British Columbia

What is a public health emergency and what does it mean for B.C.?

B.C.'s provincial health officer has declared a public health emergency in response to the COVID-19 pandemic. So, what does the declaration mean?

Dr. Bonnie Henry now has power to issue verbal orders that are immediately enforceable

B.C. provincial health officer Dr. Bonnie Henry declared a public health emergency in the province on March 17. (Province of British Columbia/Flickr)

B.C.'s provincial health officer has declared a public health emergency in response to the COVID-19 pandemic that has sickened more than 230 people across the province and led to seven deaths as of March 18.

This is the second time the provincial health officer has made the declaration to exercise these emergency powers, according to the province. 

The first came in 2016, in response to the opioid poisoning crisis.

So, what does it mean when there's a public health emergency in B.C.?

In practical terms, the declaration under the Public Health Act gives the provincial health officer the power to issue verbal orders that are immediately enforceable. An example would be Tuesday's order for venues such as bars and clubs to shut down across the province. 

Dr. Bonnie Henry, as provincial health officer, can also "compel any and all peace officers" in the province to enforce her verbal orders.

WATCH | B.C. Health Minister Adrian Dix explains the powers of a public health emergency:

B.C. health minister explains what a public health emergency means

CBC News BC

1 year ago
1:15
Health Minister Adrian Dix says a public health emergency gives expanded powers to the provincial health officer 1:15

The declaration means Henry can now authorize health-care personnel to do their work anywhere in the province. Usually, health-care professionals only work within the regional health authority in which they are hired.

"This declaration of an emergency enables me to be faster, more streamlined and nimble in the things we need to do," Henry said during a news conference Tuesday.

The legislation also gives B.C. Health Minister Adrian Dix the power to amend regulations without the consent of the cabinet. Dix can also make changes to the Public Health Act without the legislature's consent.

On Tuesday, Henry ordered businesses with primary liquor licences, such as bars, pubs and nightclubs, to shut down as they are unable to meet the province's requirements of social distancing — keeping customers at least one to two metres away from one another.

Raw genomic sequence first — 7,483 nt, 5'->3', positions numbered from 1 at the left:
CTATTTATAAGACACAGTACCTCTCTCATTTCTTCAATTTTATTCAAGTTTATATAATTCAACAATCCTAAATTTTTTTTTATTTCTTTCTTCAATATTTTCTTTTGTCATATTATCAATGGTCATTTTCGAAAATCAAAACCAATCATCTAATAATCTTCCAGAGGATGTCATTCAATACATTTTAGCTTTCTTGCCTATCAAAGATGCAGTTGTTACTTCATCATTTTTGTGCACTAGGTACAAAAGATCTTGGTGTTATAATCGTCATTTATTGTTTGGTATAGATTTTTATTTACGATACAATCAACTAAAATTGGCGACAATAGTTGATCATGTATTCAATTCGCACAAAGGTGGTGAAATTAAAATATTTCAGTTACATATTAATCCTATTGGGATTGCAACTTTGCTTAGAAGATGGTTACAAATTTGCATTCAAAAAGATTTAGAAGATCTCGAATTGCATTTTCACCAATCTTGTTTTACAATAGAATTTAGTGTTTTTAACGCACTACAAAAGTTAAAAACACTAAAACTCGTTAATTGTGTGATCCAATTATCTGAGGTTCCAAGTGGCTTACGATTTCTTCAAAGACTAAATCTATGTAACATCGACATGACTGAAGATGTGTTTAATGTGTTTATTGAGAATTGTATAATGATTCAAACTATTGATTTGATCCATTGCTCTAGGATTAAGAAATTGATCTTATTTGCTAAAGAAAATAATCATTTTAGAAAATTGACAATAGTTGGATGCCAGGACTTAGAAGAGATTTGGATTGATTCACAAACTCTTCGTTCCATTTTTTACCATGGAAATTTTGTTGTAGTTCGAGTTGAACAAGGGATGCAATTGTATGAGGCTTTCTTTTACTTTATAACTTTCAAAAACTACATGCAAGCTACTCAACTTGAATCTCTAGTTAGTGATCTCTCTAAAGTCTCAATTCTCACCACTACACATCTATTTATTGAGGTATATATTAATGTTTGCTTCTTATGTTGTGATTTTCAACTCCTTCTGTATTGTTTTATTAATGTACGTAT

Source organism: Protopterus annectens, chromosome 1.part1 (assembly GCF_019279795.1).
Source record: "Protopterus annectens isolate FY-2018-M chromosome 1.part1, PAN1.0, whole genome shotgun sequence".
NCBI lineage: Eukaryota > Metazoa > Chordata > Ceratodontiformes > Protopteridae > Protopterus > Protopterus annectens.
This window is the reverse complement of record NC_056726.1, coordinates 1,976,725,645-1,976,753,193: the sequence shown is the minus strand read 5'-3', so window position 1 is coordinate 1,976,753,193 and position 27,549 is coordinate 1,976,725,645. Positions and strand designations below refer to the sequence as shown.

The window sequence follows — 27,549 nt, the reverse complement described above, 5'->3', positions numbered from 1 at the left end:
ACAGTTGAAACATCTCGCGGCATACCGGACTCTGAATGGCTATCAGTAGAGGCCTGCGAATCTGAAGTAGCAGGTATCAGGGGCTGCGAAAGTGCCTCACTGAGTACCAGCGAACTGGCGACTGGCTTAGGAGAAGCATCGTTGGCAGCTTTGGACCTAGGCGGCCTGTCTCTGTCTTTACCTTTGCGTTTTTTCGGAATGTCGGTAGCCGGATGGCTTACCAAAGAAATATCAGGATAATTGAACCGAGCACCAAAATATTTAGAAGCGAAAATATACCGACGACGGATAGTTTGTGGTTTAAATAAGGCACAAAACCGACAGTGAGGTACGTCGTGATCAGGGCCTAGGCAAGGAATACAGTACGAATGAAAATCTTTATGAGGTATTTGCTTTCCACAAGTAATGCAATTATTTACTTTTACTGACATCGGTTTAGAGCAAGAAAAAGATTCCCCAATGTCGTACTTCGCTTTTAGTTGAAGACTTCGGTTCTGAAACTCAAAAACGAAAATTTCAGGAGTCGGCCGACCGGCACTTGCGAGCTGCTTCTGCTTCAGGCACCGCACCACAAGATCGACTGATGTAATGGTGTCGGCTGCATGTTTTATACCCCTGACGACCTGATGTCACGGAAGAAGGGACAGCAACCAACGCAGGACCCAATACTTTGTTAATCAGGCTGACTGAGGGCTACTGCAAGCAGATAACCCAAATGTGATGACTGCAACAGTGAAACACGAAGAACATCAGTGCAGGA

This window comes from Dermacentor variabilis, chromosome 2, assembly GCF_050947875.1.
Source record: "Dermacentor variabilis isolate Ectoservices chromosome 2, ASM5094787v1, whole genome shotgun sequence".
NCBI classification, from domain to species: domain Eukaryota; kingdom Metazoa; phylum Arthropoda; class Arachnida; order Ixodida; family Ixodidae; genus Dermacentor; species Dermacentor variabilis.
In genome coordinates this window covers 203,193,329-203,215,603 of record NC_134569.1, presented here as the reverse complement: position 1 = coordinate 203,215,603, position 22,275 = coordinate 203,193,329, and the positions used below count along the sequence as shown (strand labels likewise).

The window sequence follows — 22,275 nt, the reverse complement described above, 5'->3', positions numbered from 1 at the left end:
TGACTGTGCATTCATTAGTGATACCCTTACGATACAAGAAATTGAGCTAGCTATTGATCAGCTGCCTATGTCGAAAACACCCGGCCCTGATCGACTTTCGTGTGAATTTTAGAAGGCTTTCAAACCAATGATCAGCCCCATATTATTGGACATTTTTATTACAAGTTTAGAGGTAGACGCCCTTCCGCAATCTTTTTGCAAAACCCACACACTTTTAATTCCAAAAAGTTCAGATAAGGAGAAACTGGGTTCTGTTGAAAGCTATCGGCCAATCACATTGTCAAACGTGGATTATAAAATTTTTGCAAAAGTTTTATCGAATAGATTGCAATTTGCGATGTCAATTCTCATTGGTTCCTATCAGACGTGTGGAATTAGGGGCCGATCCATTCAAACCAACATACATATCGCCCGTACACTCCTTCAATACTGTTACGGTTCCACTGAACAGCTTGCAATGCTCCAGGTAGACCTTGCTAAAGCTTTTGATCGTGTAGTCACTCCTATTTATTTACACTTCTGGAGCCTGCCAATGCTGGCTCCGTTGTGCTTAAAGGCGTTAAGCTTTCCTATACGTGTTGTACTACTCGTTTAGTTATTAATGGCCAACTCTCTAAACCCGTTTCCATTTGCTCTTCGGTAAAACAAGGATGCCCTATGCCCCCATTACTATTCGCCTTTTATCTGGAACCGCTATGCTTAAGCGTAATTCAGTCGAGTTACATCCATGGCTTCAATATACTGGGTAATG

Henry also said restaurants and cafes that cannot maintain social distancing will need to move to take-out and delivery only.

She pointed out safety measures will vary depending on the type of business and it may mean enhanced cleaning, or limiting occupancy inside a store depending on its size.

Henry said industrial work sites should be looking at making sure employees are not congregating in areas during lunches and breaks. She suggested measures need to be in place on transportation systems, for example, the number of people on skytrain cars could be reduced or the number of people on buses could be regulated.

She said employees in all businesses should be allowed to clean their hands and keep surfaces around them clean.

"We took a number of extraordinary measures in the last few days to try and do everything that we can to try and stop the transmission of this virus in our communities and flatten out the curve over the next 7 to 10 days is the critical time." said Henry.

The health officer has also prohibited any gatherings of 50 or more people, saying any such events planned in coming days should be cancelled.

Health officials are asking British Columbians to work from home, stay home as much as possible and practise social distancing in order to slow the spread of the virus.

Henry said legal orders are a measure of last resort and mostly people are being asked to take voluntary steps.

If you have a COVID-19-related story we should pursue that affects British Columbians, please email us at impact@cbc.ca.  

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